Why choose desert bedou fattoush to tackle the cold Atlantic swell you might ask. Arabs controlled the spice trail through the Middle East and, if anyone can pimp a salad an arab can. Besides, despite lobster, scallop, salmon and muscles all busy idling below our kayaks, one shouldn’t eat such luxuries too regularly lest they become the everyday we seek to surpass.
This version is therefore a pimps salad, pimped. The added feta and hard boiled eggs, both add slow release energy to the recipe – much needed for tackling the swell.
Qataris refer to Fattoush as gulf salad but this may have been simply a palatable phrase for tourists for it is known regionally as fattoush (fattush, fattoosh or fattouche). The bedouin version included finely sliced hard-boiled eggs and, being far superior for a calorie hungry sea kayaker, this is the version I am describing. I can however find no reference to eggs in other fattoush recipes. My second addition is feta cheese, diced to cubes. Whilst, in Qatar, the cheese may not have been a feta, it was doubtless a goat or sheep white cheese, so feta will do.
Ingredients (Serves 4)
– 4 Tsp. ground sumac, soaked in 4 teaspoons warm water for 15 minutes
– 3 Tbsp. (or more) fresh lemon juice
– 2 Tbsp. (or more) pomegranate molasses
– 2 small garlic cloves, minced
– 2 Tsp. (or more) white wine vinegar
– ½ Tsp. dried mint
– ¾ cup extra-virgin olive oil
– Sea salt flakes
– 2 x 8-inch-diameter pita breads, toasted until golden brown, diced
– 6 x hard boiled eggs, peeled and diced smaller than quarters
– 100g feta, diced to cubes
– ¼ cup extra-virgin olive oil
– 4 cups cherry tomatoes, halved
– one x 1-pound cucumber, quartered lengthwise, thinly sliced crosswise
– one whole red pepper, finely diced
– 6 x spring onions, thinly sliced
– 2 x little gem / baby romaine lettuces cut crosswise into ¾-inch strips
– 2 cups flat-leaf parsley leaves
– 1-cup fresh mint leaves
– Ground sumac (optional)
– Sea salt flakes
- Combine sumac mix, lemon juice, pomegranate molasses, garlic, vinegar and dried mint in a bowl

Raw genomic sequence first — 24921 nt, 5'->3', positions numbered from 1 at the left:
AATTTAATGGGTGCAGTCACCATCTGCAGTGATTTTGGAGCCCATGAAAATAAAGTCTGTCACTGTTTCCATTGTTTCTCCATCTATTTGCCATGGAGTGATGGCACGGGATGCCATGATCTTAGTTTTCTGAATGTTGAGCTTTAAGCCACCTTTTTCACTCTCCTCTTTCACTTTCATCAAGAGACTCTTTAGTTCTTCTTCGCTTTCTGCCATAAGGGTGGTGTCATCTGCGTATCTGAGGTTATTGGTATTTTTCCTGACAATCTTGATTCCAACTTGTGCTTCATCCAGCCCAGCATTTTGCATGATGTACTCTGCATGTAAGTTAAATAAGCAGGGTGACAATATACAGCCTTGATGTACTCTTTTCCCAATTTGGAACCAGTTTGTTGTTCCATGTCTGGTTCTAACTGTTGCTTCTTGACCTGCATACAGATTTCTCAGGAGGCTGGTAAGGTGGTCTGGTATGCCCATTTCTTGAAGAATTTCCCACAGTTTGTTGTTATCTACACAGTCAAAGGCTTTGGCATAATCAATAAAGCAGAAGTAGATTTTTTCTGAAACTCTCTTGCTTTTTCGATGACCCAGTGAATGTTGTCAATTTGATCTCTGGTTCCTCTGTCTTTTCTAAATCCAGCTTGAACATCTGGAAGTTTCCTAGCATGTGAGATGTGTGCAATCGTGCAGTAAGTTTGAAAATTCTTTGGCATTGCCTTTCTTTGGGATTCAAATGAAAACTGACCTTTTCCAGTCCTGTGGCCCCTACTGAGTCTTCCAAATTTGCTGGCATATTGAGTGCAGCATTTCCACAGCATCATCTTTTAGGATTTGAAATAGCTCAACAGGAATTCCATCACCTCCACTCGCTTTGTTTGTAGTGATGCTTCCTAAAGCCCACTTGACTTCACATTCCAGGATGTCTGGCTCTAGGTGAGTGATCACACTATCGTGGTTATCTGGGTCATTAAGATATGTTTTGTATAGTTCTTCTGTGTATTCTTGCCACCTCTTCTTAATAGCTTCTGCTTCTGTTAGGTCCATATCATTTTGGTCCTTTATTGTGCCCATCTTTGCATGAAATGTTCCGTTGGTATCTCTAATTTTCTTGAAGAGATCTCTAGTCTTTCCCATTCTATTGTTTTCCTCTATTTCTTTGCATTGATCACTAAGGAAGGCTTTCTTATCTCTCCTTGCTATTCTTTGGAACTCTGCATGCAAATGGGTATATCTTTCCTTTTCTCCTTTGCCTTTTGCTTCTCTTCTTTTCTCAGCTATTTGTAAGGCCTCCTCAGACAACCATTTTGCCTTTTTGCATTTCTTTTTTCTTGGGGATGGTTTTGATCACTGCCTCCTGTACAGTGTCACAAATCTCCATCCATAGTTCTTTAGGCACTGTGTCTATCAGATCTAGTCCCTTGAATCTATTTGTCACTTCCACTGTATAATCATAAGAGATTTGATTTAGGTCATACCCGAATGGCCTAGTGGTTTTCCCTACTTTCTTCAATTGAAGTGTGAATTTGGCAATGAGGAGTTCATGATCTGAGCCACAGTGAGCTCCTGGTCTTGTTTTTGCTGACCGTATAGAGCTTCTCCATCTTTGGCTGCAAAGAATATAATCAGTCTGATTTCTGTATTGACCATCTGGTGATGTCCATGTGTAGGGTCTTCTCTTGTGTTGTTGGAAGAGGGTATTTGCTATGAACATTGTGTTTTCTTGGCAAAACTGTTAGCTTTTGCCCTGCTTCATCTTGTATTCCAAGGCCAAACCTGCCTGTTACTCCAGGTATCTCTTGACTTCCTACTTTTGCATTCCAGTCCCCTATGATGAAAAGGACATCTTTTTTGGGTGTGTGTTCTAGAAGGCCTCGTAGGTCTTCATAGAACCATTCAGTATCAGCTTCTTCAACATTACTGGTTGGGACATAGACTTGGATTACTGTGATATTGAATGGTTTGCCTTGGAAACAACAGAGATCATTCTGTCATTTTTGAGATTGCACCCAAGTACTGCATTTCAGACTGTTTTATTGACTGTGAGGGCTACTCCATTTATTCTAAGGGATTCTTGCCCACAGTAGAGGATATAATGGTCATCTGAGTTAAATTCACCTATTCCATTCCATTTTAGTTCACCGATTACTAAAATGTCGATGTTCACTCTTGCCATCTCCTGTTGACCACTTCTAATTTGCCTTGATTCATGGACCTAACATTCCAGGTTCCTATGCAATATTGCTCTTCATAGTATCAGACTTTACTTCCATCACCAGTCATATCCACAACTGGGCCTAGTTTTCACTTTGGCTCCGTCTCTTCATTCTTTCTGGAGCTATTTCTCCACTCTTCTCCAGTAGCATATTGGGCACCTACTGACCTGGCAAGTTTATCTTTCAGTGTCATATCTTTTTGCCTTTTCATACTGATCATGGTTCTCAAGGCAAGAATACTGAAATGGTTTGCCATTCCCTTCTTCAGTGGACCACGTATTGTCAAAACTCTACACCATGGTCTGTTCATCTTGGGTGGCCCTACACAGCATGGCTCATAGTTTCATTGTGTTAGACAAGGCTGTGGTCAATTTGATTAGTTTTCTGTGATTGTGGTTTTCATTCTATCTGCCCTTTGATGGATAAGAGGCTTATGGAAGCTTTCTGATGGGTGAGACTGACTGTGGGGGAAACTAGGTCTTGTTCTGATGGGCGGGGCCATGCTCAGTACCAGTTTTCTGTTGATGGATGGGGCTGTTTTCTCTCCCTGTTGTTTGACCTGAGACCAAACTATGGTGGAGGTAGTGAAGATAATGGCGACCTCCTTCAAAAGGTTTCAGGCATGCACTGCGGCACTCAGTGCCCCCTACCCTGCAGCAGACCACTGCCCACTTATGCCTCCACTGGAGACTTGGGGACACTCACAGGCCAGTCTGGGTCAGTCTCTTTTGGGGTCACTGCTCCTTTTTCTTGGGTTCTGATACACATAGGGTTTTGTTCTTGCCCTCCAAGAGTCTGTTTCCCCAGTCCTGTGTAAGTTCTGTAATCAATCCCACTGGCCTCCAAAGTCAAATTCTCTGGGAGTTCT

- Gradually add oil, whisking constantly, until well blended
- Season with salt; add more lemon juice, molasses or vinegar to taste
- Mix tomatoes, cucumber, spring onion, lettuce, parsley, red pepper and mint in a bowl
- Add ¾ of dressing, toss to coat, adding more dressing by tablespoonfuls as needed
- Add pita, toss once
- Carefully place diced eggs
- Place pita pieces over salad
- Sprinkle extra sumac over, if desired
- Season with sea salt flakes to taste
This easy to prepare version of the timeless French classic provides perfect warming lunch respite during chilly spring or autumn sea kayak expeditions.
Whole onions keep well in the hold of a sea kayak as long as they are kept in a dry bag and the crunch of fresh vegetables can provide a welcome break from dried boil in the bag foods.
The following recipe feeds 4 people.
– 2 onions, sliced
– 1 tbsp (15 ml) olive oil
– 2 cloves garlic, minced
– 1 tbsp (15 ml) maple syrup
– 8 cups (2 litres) water
– 2 beef bouillon cubes
– ½ tsp pepper
– ½ tsp salt1 ½ cups croutons
– 200 gm cheddar cheese, grated
– Fresh chives to taste
- Heat the oil and brown the onions and garlic
- Add the maple syrup to sweeten the onion
- Add water, salt and pepper, beef bouillon cubes and simmer for 20 minutes
- Serve topped with fried croutons, grated cheddar cheese and chopped chives
- A large thermos flask will keep the soup hot for 8 hours whilst kayaking
Huddle under tarp in the lee of your upturned kayak and drink the soup from a mug using both hands. Bask in luxury as the feeling returns to your fingers.
This marinade is perfect as it stands – one needs go no further in dressing ocean fresh* fish for the grill.
But equally it can be used as a building block to greater things, by adding thyme, oregano or marjoram, rosemary, mustard or fresh shoreline wild garlic leaves.
Good for a couple of meals for 3–4
– lemon juice 100ml, 2–3 lemons
– extra virgin olive oil 150ml
– garlic cloves 3 peeled and crushed
– sea salt 1 tsp
Combine all the ingredients in an airtight container and store in a dry bag in a cool place and out of the sun and shake before use.
*The term fresh fish is of course relative. On the high-street, at supermarkets and in city restaurants fresh fish really means days old so, when patiently waiting for your number to be called at the fish-counter, be ready to ask where your fish is from and how many days ago it was likely caught. Supermarkets invent terms to suit their needs and, as a discerning consumer, it really is your right to challenge nonsense. At Octane we have therefore made a new, differentiated and entirely transparent definition – Ocean fresh. Simply put, it means caught and eaten same-day.
See ocean fresh in practice – ocean fresh calamari caught, cooked and served in an hour.
Octane offers gastro wilderness expeditions and, employing Octane’s Eight** methods of sourcing wild food for the pot, we eat the world’s best food, ocean fresh.
**Octane’s Eight is our philosophy. We believe our travelling guests, being closest to the world’s wildest fresh foods, might quite like to eat the world’s wildest fresh foods. 1) We line fish, 2) we lobster pot, 3) we spear fish, 4) we sea forage, 5) we land forage, 6) we deer stalk, 7) we seed the sea, 8) we seed the land.